The reasons for the myth's persistence continue to fascinate me. Partly it's because people are such poor statisticians. We remember the two or three cases of people we know who prove the myth to be true and disregard the dozens, if not hundreds, of others in our acquaintance who continue steadfastly through the middle decades of life. There's also a fascination and allure to the midlife crisis.
My path away from marital meltdown began in the smoking pile of rubble that was my final workplace implosion. It was 1 a.m. and after months of 18-hour days launching a new show, I exploded: screaming, throwing things and threatening people. In front of a large audience on the production floor of 30 Rock, I bottomed out with a loud, messy splat.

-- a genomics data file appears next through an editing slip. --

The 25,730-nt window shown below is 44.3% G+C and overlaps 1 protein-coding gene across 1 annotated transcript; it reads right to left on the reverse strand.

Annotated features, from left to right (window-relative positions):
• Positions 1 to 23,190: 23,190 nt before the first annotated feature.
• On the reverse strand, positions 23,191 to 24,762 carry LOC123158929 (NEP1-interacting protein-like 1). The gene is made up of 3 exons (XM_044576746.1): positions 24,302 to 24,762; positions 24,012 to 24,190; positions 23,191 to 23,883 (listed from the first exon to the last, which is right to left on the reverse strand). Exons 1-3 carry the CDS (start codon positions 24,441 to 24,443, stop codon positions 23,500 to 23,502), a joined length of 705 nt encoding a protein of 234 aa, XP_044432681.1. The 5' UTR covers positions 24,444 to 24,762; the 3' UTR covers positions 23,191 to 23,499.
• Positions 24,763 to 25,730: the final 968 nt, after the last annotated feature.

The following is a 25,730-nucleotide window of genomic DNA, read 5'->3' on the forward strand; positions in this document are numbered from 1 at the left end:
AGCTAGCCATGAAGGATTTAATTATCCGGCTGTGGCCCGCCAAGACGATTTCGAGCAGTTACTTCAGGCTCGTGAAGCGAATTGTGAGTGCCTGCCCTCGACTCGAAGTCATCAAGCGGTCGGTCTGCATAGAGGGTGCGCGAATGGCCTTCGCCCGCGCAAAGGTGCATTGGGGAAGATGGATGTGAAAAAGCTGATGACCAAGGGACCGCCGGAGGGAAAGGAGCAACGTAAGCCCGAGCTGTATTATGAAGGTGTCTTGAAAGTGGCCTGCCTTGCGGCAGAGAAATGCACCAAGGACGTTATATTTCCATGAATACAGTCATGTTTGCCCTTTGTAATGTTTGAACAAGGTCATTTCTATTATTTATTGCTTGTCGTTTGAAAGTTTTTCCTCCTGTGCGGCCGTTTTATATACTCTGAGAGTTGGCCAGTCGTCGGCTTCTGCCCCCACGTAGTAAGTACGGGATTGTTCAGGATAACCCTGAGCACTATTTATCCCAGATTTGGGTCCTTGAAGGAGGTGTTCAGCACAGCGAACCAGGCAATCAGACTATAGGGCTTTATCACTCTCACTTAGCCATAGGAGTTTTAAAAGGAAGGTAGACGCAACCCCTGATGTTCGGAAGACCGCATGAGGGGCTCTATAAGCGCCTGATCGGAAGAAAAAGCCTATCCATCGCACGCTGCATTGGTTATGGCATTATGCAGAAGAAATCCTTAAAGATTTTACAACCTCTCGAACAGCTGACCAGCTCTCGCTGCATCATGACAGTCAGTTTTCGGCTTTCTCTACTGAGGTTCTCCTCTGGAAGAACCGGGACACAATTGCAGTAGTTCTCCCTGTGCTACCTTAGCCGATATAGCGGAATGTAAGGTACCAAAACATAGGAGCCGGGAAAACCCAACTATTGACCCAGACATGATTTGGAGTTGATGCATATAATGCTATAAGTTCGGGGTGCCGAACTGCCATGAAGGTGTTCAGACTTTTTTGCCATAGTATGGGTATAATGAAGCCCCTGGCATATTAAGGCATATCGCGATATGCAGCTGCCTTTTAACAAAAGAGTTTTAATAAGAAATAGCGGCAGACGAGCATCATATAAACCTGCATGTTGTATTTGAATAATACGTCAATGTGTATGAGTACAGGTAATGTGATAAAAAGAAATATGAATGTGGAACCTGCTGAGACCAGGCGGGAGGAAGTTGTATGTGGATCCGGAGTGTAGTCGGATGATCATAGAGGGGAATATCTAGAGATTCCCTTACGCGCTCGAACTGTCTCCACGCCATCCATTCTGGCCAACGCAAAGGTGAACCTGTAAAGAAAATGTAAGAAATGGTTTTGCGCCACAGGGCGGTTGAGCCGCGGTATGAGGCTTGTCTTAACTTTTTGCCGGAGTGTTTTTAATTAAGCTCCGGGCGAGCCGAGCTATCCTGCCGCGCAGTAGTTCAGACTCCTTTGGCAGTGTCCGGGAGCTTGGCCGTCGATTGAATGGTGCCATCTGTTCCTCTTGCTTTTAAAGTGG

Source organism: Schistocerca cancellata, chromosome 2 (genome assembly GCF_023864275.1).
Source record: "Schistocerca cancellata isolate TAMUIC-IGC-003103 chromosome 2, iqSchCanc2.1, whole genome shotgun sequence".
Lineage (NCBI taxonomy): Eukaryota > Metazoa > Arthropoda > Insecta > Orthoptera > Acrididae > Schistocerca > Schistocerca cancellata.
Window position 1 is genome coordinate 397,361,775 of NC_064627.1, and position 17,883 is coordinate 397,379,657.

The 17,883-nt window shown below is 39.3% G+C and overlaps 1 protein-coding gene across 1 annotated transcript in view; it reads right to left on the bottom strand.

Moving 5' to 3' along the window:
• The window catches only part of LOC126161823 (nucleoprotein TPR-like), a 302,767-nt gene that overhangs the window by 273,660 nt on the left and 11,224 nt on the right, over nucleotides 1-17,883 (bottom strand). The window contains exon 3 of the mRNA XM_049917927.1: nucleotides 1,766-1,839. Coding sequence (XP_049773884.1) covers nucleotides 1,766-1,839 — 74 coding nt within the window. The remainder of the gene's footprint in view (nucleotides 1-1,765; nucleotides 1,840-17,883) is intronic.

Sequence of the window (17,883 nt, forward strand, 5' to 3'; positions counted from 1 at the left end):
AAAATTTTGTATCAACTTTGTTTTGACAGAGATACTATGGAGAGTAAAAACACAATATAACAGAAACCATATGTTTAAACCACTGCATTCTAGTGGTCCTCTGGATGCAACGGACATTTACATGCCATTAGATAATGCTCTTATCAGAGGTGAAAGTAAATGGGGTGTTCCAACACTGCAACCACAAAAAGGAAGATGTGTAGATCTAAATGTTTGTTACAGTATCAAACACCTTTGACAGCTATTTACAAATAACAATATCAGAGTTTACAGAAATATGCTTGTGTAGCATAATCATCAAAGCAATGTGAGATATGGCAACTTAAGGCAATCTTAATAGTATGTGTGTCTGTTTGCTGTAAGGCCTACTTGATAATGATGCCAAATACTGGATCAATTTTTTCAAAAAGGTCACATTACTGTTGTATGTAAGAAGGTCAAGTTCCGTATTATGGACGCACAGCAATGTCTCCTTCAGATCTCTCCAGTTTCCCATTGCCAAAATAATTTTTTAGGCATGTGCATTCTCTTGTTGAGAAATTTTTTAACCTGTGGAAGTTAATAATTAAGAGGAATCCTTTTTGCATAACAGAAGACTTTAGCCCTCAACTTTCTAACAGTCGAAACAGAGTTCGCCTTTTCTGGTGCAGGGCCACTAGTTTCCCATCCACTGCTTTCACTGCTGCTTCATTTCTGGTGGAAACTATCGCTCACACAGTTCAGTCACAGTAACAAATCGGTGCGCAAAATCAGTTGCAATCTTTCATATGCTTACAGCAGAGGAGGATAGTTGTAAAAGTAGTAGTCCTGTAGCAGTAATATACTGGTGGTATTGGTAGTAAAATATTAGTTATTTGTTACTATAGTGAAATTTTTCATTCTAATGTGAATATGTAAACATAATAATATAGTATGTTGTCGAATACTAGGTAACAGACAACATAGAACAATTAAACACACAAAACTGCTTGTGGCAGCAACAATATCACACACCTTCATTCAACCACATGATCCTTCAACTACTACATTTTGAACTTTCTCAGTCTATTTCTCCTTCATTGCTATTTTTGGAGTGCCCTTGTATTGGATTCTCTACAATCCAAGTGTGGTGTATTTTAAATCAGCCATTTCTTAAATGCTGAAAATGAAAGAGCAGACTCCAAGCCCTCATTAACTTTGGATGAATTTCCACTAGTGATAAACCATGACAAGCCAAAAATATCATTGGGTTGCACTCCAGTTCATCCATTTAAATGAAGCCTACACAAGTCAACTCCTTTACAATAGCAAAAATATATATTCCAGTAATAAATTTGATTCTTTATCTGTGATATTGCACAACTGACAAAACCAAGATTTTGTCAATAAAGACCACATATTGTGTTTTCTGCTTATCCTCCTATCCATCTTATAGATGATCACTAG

In 2011, a year after turning 50, we quit our jobs, sold our house and gave away most of our possessions to travel around the world for what we thought would be one year. But after learning how to live much more simply we are still on the road three years later, global nomads with no home, no fixed address.
I never heard of a life hack until recently. I thought it was what my Grandpa Henry was doing almost constantly by the age of 80 after he smoked two packs of cigarettes his whole life. Or maybe what our first cat, Brownie, was doing under the bed when she would leave us little fur encrusted gifts. Mmmmmm. Life Hacks.